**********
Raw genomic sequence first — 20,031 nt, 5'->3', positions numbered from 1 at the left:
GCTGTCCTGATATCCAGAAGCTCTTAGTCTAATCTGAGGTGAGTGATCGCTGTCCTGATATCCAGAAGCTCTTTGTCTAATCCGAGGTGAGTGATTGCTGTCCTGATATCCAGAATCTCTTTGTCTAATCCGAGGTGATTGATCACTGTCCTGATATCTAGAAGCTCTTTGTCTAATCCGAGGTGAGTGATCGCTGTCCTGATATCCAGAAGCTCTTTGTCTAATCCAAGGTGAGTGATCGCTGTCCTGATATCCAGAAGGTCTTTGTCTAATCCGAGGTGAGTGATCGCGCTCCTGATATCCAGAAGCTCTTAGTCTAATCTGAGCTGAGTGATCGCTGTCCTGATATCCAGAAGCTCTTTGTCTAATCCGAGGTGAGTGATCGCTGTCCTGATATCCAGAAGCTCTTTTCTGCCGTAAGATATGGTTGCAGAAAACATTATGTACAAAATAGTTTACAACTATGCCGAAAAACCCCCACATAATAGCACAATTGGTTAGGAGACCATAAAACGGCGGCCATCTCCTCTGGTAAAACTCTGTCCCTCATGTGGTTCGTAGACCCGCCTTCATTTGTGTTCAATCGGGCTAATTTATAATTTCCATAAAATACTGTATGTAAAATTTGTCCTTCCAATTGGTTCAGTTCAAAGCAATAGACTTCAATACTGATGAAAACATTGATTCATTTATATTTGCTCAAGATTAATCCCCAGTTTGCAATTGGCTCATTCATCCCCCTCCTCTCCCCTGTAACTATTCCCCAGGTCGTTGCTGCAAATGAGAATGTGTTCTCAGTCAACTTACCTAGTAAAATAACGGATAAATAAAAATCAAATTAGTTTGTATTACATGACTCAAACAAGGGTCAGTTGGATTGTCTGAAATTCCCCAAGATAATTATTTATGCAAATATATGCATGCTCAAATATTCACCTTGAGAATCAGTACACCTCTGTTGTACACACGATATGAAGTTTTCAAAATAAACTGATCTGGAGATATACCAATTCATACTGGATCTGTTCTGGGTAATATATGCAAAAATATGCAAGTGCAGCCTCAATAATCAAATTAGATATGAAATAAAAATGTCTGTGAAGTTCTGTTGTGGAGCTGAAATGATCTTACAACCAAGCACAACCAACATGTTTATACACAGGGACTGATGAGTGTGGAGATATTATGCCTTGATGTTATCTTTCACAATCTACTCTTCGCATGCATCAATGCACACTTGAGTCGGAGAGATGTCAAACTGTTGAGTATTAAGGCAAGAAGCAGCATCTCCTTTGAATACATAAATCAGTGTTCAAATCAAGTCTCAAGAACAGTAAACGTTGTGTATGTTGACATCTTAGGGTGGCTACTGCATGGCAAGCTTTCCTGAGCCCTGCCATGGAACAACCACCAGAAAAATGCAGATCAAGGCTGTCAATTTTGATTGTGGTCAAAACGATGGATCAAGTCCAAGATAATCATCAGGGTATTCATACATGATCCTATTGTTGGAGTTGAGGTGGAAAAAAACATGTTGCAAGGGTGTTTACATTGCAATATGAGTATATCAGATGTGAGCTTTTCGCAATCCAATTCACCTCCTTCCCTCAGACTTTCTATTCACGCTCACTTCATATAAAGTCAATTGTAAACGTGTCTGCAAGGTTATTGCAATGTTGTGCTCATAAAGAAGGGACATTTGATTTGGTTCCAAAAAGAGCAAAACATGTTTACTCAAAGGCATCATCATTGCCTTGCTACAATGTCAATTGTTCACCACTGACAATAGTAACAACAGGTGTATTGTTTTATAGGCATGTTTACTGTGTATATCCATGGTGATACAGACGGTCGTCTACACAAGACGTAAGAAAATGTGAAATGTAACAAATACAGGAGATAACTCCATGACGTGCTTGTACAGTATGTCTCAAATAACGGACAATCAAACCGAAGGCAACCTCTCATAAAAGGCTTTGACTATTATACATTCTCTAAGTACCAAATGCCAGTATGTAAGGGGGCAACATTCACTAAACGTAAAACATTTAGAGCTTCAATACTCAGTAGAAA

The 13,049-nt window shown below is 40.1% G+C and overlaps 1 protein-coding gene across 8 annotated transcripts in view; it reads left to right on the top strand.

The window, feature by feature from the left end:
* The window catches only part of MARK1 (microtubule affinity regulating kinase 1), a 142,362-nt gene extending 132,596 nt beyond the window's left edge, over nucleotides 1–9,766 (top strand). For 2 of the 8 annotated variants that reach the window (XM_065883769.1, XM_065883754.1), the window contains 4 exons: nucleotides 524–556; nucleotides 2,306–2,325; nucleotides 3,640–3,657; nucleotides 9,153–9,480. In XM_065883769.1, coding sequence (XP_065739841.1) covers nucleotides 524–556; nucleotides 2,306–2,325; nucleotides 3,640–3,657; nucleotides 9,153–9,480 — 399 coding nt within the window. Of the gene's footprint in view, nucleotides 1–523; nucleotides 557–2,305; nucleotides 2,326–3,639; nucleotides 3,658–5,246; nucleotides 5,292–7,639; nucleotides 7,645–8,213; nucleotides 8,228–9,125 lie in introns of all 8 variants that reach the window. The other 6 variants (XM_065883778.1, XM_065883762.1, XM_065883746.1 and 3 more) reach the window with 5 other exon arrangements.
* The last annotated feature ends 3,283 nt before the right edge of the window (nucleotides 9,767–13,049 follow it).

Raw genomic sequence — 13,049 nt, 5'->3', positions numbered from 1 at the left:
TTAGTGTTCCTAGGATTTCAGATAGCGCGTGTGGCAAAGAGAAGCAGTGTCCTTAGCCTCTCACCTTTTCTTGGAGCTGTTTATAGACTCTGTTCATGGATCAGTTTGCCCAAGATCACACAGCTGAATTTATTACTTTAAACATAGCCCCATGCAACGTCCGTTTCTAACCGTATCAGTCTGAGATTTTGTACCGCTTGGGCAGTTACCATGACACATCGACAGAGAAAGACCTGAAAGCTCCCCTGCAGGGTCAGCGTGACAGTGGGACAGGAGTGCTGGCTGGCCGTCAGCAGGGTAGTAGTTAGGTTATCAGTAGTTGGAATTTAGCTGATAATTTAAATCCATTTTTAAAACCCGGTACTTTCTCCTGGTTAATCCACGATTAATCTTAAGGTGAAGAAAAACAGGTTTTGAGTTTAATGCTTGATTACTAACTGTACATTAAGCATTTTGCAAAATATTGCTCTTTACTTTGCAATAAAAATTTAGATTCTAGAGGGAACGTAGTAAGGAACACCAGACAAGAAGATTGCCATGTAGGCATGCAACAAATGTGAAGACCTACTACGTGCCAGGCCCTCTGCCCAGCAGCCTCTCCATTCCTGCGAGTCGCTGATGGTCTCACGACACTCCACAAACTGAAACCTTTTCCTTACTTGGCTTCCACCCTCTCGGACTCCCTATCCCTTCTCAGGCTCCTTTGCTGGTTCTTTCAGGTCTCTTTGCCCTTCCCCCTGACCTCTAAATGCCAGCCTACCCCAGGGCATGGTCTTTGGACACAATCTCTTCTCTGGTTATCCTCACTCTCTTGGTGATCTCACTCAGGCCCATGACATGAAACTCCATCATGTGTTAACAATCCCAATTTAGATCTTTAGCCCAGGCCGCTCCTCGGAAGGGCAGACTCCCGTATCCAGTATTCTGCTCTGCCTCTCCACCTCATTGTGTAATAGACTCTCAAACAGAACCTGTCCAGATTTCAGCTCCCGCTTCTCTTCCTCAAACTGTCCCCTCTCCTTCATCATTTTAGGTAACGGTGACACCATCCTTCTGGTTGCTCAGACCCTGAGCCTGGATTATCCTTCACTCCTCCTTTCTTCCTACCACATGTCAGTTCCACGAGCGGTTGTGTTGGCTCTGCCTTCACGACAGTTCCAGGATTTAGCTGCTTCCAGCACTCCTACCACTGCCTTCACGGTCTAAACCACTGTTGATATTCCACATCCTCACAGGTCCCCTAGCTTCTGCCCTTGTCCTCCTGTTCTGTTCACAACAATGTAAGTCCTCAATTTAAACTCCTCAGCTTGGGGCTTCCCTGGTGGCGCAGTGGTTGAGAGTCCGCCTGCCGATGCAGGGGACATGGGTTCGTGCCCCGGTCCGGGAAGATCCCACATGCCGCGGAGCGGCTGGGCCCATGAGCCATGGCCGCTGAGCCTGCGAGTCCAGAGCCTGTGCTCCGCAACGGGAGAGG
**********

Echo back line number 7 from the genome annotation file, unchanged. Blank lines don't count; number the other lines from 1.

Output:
Raw genomic sequence — 13,049 nt, 5'->3', positions numbered from 1 at the left: